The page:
Sunday, June 15, 2014

Coral rubble survey at Pulau Sekudu

With permissions from National Parks Board, we were back at Pulau Sekudu to survey the coral rubble on a lower spring tide. I ended this trip with mixed feelings with both exciting and not-so-happy finds.

What's exciting would be my first time seeing the boxfish! Many thanks to Marcus for spotting it! Don't you think it is very cute? :)

This fish is also a clear reminder not to put keep all our emotions in the box, for us to also think out of the box! We named it Boxie and were reminded of boxing name. Of course, we were cautious not to be boxed by this fish. x_x

This boxfish is likely to be the Shortnosed boxfish (Rhynchostracion nasus) whose distinguishing features are a small bump on the snout above the upper lip, and a ridge along the middle of the back. It was swimming up and down for quite some time before it decided to take a break.

The boxfish has a strong and hard body shell. This species is likely to be able to secrete a powerful toxin on the skin (called ostracitoxin). This toxin is poisonous to other fishes and can even kill the boxfish itself if it is confined in an aquarium. Thus they are not recommended for aquariums.

Another special fish which Ria found at the coral rubble would be this brightly coloured Estuarine seahorse (Hippocampus kuda).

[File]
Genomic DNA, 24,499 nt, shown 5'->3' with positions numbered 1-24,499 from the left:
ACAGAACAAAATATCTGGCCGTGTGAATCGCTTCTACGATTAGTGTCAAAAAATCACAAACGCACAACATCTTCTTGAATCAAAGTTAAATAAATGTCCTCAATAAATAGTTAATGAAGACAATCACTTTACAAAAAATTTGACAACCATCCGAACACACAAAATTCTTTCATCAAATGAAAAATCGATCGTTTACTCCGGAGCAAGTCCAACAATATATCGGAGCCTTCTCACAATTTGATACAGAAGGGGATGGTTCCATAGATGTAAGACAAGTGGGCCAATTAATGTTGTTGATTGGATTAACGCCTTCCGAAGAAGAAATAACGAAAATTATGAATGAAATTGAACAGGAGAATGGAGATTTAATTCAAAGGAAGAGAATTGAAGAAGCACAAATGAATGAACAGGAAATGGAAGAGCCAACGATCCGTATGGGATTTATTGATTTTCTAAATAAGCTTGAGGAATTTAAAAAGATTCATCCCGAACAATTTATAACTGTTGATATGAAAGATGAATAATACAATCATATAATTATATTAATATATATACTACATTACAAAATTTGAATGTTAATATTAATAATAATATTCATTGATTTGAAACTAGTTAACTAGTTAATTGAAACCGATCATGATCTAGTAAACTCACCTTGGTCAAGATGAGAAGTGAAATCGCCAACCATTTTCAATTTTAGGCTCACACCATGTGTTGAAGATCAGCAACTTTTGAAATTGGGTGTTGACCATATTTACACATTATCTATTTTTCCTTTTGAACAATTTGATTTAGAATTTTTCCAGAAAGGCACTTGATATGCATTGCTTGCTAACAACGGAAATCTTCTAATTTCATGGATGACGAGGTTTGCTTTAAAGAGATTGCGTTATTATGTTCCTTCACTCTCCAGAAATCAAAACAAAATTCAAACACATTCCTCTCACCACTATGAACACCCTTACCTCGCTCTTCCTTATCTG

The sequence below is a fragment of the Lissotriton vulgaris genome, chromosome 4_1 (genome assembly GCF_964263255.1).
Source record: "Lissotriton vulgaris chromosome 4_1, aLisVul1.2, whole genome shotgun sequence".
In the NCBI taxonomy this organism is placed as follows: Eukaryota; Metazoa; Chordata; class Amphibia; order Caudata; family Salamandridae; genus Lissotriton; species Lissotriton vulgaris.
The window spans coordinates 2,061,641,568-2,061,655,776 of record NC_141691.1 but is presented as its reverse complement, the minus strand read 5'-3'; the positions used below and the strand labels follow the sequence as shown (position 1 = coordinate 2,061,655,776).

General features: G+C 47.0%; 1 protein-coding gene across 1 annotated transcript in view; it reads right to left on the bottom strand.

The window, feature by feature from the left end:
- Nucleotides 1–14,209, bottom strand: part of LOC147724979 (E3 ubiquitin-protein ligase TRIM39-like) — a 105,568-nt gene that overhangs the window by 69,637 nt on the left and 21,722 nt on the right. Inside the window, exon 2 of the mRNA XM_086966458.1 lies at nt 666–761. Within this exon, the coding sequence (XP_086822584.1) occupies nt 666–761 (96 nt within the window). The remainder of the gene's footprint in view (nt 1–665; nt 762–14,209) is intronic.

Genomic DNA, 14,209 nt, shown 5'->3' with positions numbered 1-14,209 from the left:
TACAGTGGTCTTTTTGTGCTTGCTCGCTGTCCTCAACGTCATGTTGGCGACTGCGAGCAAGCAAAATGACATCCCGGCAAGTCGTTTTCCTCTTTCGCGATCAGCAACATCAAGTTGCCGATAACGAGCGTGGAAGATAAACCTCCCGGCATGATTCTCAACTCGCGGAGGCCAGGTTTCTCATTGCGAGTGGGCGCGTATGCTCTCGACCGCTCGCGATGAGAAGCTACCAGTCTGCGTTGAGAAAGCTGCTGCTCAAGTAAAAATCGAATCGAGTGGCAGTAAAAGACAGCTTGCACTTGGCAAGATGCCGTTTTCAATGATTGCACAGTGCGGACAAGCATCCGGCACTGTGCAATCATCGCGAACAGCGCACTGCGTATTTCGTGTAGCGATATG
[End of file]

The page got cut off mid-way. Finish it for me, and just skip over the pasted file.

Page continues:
It was first found clinging onto the yellow Sea fans or Gorgonians (Order Gorgonacea) though it swam away shortly after we took a look at it.

There are hard corals on the coral rubble such as several colonies of the Pore hard coral (Porites sp.) which we also saw at the coral rubble of Chek Jawa which is only separated by a stone's throw away across the channel.

I also came across one colony of the green Sandpaper coral (Psammocora sp.).

What was sad about the coral rubble was the decimation of sponges that used to cover many rocks of the reef. This was also what we observed at Chek Jawa the day before. It's quite worrying as it is not a localised phenomenon. We wonder what causes this situation. 

The two main types of sponges that still can be found would be the Yellow bumpy sponges and the Chocolate sponge. The rocks were also mostly coated in Melted chocolate sponge.

As for the other types of sponges, they are seldom seen and those what exist are very small in size. It's strange that the Purple branching sponges (Callyspongia sp.) which can be found in large numbers on mainland shores such as Changi are not even able to thrive at Sekudu or Chek Jawa. 

The sea slugs mainly feed on sponges such as this Black-margined nudibranch (Glossodoris atromarginata) that was seen feeding on the black sponge. Having less sponge means less food and also less slugs.

Similar to the seagrass areas, the White sea urchins (Salmacis sp.) are found in great numbers on the coral rubble of Sekudu.

There were some sea fans though not as abundant as those in Changi or East Coast.

As for Feather stars (Order Comatulida), I only saw one at the coral rubble instead of the few that we usually would find in the past.